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Cross Asset Investment Strategy

The great market detachment from reality

Pascal Blanqué,  Vincent Mortier,  Pascal Blanqué, Group CIO, Vincent Mortier, Deputy Group CIO

CIO Views

The great market detachment from reality

The dichotomy between the false market tranquillity and the high level of uncertainty about the length of the crisis and its long-term implications is striking. In our view, we are far from being out of the woods and investors should stay alert as current market levels are still pricing in a ‘too rosy too soon’ endgame. The race between the three cycles will continue. On the pandemic cycle, markets have been relying on the narrative that the worst may be behind us in Europe and the US, with rising expectations of contagion curve- flattening. If these hopes are not realised, market tensions will resurface. On the economic front, the huge fiscal and monetary measures are like an insurance policy for the next six months, but should the recession prove worse than expected, markets will need more and any disappointment will trigger a correction. ‘Credit’ is becoming addicted to CB action; market conditions have improved but not normalised. On the credit default cycle, critical in a world that will see even more debt after the Covid-19 crisis recedes, markets have already priced in a first round of defaults but not a second one for traditionally laggard assets. The battle between liquidity and solvency will continue and US commercial real estate is an area to monitor. The disconnect between market hopes and economic and pandemic reality reinforces our conviction that now is a time to remain cautious: don’t chase the bulls, but gradually and selectively play investment themes better positioned towards a slow road to recovery. Reasons to be vigilant, on top of the uncertainties in the three cycles mentioned above, are: First, a resurgence of the US-China rivalry, amid the ‘blame for the virus’ game, was the main risk that re-escalated in May. Second, the outcome of US elections is uncertain. Third, EM are facing high idiosyncratic risks (Brazil). Finally, the long-term consequences (retreat in global trade, rebalancing of policies in favour of labour, transformation of business models, and acceleration of trends, i.e. smart working) of Covid-19 are complex and remain under scrutiny. During the unprecedented last 3 months, our focus has been: the dual objective of protecting investment capital from any permanent loss and having room to add to emerging investment opportunities. This attitude remains unchanged and investors should focus on the following:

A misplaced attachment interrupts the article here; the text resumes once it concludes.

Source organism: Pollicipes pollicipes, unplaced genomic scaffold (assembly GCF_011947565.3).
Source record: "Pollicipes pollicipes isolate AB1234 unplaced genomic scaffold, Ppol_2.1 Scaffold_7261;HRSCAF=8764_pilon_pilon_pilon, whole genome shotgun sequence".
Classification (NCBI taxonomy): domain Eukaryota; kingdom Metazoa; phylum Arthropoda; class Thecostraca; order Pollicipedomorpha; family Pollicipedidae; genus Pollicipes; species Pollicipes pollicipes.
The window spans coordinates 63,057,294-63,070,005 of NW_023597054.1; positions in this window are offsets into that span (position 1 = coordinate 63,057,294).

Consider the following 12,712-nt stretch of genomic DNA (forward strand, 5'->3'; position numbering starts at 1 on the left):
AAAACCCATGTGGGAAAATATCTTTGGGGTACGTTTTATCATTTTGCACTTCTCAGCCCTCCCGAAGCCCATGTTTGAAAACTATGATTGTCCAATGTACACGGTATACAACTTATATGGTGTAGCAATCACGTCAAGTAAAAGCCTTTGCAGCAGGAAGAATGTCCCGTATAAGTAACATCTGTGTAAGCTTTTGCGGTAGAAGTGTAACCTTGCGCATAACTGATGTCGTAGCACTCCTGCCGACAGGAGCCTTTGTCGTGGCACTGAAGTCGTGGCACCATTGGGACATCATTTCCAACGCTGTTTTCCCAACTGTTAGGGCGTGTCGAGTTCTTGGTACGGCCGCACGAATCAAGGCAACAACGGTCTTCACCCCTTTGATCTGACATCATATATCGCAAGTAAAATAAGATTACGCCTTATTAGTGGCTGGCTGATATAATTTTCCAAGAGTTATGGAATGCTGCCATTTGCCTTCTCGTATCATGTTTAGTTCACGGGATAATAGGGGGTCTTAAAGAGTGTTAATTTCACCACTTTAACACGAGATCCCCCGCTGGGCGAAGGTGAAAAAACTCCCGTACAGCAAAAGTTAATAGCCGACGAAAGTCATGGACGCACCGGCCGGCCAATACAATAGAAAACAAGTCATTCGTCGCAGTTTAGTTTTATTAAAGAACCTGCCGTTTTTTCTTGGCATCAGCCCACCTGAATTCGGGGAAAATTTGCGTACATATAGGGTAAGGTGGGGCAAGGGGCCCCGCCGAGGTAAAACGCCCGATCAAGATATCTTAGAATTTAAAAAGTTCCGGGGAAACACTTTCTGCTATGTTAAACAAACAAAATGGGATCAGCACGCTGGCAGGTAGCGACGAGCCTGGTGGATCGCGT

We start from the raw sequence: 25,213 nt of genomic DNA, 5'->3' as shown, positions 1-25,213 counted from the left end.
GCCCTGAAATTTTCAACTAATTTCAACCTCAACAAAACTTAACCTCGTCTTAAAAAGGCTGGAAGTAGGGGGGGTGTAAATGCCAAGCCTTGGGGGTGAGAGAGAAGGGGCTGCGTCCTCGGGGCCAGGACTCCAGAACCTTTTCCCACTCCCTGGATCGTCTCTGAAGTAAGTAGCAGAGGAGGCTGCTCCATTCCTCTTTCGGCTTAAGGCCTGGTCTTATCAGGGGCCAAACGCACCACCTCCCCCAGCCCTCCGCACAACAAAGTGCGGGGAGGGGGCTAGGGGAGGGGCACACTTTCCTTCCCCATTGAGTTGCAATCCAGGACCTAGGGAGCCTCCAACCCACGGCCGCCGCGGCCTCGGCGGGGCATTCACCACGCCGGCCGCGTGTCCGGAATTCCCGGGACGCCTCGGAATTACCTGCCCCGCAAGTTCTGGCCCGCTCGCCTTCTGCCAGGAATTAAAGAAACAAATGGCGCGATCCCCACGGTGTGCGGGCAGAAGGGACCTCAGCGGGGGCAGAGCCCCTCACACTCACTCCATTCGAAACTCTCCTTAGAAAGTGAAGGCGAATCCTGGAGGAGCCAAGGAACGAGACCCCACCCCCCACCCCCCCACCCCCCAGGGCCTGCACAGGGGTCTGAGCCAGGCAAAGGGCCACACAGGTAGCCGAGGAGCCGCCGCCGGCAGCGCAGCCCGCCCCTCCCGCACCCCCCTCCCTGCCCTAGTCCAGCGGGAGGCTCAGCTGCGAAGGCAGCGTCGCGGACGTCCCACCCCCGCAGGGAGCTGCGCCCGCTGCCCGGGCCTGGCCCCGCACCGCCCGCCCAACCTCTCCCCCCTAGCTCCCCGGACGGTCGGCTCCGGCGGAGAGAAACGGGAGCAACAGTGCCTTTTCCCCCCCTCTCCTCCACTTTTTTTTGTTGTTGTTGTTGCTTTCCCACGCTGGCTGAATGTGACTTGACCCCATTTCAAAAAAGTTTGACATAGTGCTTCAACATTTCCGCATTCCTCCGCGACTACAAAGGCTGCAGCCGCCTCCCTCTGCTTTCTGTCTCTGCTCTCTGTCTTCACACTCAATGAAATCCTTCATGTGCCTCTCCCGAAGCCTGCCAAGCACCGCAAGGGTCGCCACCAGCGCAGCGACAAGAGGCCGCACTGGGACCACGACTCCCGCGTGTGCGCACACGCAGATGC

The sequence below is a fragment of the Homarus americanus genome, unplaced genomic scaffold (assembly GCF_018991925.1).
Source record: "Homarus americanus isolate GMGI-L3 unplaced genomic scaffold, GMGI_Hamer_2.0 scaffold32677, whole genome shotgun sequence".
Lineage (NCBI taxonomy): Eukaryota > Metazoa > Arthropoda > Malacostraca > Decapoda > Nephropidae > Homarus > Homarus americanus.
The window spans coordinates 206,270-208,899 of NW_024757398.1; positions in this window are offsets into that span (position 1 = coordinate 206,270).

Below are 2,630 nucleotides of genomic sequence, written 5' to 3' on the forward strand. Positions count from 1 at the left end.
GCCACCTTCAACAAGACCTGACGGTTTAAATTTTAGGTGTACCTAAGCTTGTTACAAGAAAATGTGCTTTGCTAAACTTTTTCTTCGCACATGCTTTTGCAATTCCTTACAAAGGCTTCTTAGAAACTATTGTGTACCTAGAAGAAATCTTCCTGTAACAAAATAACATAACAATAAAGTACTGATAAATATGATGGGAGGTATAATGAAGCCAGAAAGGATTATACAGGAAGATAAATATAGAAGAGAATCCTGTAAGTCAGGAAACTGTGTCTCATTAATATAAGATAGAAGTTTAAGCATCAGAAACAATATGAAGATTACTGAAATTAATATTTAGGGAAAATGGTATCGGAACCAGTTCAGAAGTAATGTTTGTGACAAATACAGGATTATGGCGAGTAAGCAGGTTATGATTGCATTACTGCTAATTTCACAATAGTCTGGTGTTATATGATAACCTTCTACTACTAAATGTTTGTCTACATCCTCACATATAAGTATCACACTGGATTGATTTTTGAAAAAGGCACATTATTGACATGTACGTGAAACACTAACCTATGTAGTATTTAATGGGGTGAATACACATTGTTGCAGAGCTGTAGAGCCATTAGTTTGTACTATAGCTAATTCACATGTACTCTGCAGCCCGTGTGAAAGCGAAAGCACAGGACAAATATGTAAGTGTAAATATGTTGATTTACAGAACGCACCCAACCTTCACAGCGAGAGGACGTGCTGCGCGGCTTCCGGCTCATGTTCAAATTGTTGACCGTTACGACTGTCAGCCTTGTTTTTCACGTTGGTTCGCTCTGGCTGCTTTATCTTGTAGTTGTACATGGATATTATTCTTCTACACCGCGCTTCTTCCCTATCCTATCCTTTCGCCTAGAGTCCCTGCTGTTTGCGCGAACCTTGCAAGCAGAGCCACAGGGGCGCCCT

• Liquidity: This is precious in managing transition from the deepest phase of the crisis to an uncertain recovery. The crisis has made clear that liquidity should be a key metric of portfolio construction, despite recent signs of improvement. In fact, the depth of liquidity in credit markets remains thinner and more expensive than prior to Covid-19. Investors should keep some liquidity for defensive and aggressive strategies, so they can reposition in some areas of market when opportunities arise.

  • Positive stance on IG credit: This should benefit from CB actions and the primary market can offer opportunities. However, investors should remain very selective at the sector and company level, focusing on good balance sheets and businesses that can withstand the economic lockdown.

  • Conservative risk exposure to equities amid further EPS growth revision: Any catalyst for improvement must come from a vaccine or a potential treatment because only these factors could trigger a permanent recovery and positive change in consumer behaviour.

  • Cautious on EM in light of rising geopolitical risks, with opportunities to watch in credit as well as in Asian and Chinese equities, but the evolution of the China-US relationship is key (recent tensions could derail market sentiment). The credit market is discounting an aggressive rise in defaults, but investors should consider that many of the most troubled stories have already traded down to their distressed recovery levels and some are currently even restructuring. Investors should identify those companies that can successfully draw up a plan to emerge from the distressed status.

  • Covid-19 is an accelerator of growing importance of ESG: While the E and G will remain high on the priority list, the societal focus towards higher social equality, fair treatment of employees and care for their health will underpin the growing dominance of the S component. There will be greater scrutiny of the ways companies act in the interest of all stakeholders and the community. This will translate into a greater impact on stock prices of some ESG risk factors, which will provide opportunities for active managers, in both the equity and bond space.

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